In the interest of full disclosure, I’m still in kind of a writing funk and would just as soon take another day or three off since the Cubs really aren’t offering us anything in the way of news. That said, we don’t exactly have a big crew slaving away in the content mines these days. So rather than try to dig up a rumor or uncover another angle on Jed Hoyer’s offseason plans, I wanted to have a little fun.
Without further ado, here are a few superlatives and awards for this past season
Most Likely to Be the Subject of Dumb & Bald Memes: David Ross
Most Likely to Be Traded: Marcus Stroman
This is predicated on him choosing not to opt out of the third year of his deal, thus putting the Cubs in somewhat of a bind when it comes to building out the pitching staff. Even after his disastrous second half and the ill-advised return to the rotation there at the end, Stroman is a solid pitcher for $21 million with limited risk due to the single year left. That means the Cubs might prefer to keep him around in the hopes that he’ll rebound, but they really need to do something to add more swing and miss to the rotation.
Most Likely to Be Traded and Go HAM Elsewhere: Christopher Morel
Since Nelson Velázquez already did it, we have to turn to another player who is seemingly without a position. Hoyer talked about finding an everyday spot for Morel, but he said the same thing back in June and it never happened. That’s probably because the only real option is third base and Morel has been somewhat ham-handed over there, not exactly what you want to try to work him through during what was supposed to have been a postseason push.
The hot corner is still Morel’s only real spot other than DH, but that will go away if the Cubs opt to address the position in free agency. I’m not saying Morel should be traded, just that he is the kind of guy who would become a star if he’s shipped out.
Best First-Half Hitter: Cody Bellinger
The Cubs weren’t hitting all that well early on, so Bellinger gets this one almost by default. He really caught fire for a while after the break, though he cooled as the next award-winner on the list got hot. Still, carrying a .298 average and 126 wRC+ across the first few months of the season is very solid.
Best Second-Half Hitter: Seiya Suzuki
Suzuki went off after getting a little mental break in early August, blasting his way to a 149 wRC+ that edged out the first-half winner by eight points. The right fielder’s .313 average tied Bellinger for best after the break, his .372 OBP was second, and his .566 slugging mark was the best as well. Best of all, Suzuki was consistent and proved that he can handle big league pitching.
Most Underrated: Ian Happ
This is pretty much an annual award by this point, as more than a few fans apparently hold the belief that Happ is supposed to be a stats monster. The left fielder put up a 118 wRC+ to give him above-average offensive production in every season, and his 3.5 fWAR fell just a sliver below last year’s total. He also walked 99 times, putting him fourth in MLB in that category.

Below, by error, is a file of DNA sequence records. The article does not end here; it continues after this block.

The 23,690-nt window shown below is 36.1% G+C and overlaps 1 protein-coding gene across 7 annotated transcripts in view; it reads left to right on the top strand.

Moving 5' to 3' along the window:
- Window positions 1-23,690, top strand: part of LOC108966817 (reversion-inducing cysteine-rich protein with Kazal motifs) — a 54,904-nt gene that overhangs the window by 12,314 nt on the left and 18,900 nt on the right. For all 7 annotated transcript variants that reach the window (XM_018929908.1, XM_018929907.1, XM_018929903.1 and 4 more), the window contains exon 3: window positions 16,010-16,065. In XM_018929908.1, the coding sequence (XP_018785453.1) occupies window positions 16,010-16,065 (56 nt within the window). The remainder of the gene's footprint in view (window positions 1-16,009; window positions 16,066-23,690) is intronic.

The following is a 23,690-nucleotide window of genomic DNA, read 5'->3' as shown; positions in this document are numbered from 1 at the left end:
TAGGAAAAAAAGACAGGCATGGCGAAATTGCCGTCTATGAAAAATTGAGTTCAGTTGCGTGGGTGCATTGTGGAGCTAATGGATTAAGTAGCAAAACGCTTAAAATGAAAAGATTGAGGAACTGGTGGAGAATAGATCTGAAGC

And to those of you who keep suggesting Happ should be swapped for pitching, he’s got a no-trade clause. Also, how is he bringing back a big-time arm if he’s so bad?
The Nick Castellanos Award for Most Beloved in Short Stint: Bellinger
I don’t know too many people who are optimistic about the Cubs’ ability to re-sign Bellinger, who immediately ingratiated himself to fans and the organization with his attitude and performance. Just like Castellanos, Bellinger gave the Cubs a much-needed spark offensively while also giving them a little more swagger. Now we wait to see whether Bellinger will likewise become the one that got away.
Biggest Surprise: Nick Madrigal’s 3B defense
Some were literally laughing about the idea of Madrigal getting reps at third when the Cubs began their spring workouts in Mesa, but he quickly made everyone take him seriously. Despite limited playing time due to injuries and a stretch of terrible hitting that forced a demotion, Madrigal ranked fifth among all third basemen with eight defensive runs saved and he was sixth with 10 outs above average.
Most Underutilized Prospect: Matt Mervis
This will probably piss off some folks who believe 99 plate appearances afforded enough runway for Mervis to prove himself, but I’m basing my choice as much on who the Cubs chose to roll with instead. The Cubs gave 363 plate appearances to the duo of Eric Hosmer and Trey Mancini before both were eventually released after combining for just six home runs and -1.2 fWAR.
Mervis batted just .167 with -0.6 fWAR, but what if he had been allowed to fail earlier? He was among the best on the team in terms of hard-hit and barrel percentages, yet his .218 BABIP indicates he was getting hosed by misfortune. I firmly believe Mash could have figured things out with another 264 PAs.
Most Likely to Be Non-Tendered: Patrick Wisdom
Nick Burdi and Codi Heuer are actually more likely, though both will probably be outrighted off the 40-man roster anyway. Wisdom isn’t the long-term solution at either first or third and he saw his playing time drop off dramatically as the season wore on and the Cubs gave more opportunities to players with a lot less boom but even less bust.
Even with the Cubs in need of more power, Wisdom is probably too much of a niche hitter to maintain a spot even with what should still be a pretty reasonable salary.
Best Pitcher: Justin Steele
Not gonna bother laying this one out.
The Tom Ricketts “Biblical losses” Award for Quote That Will Live in Infamy: “The guys that got us here are going to play.”
Ross was speaking about Canario at the time, but it quickly became a trope as the Cubs slid out of contention down the stretch.
Worst Day of the Week Award: Sunday
The Cubs were awful on Sundays, so much so that I’m not even going to look back on it to provide you with the facts.
That’s all I’ve got, but feel free to drop your own superlatives in the comments below.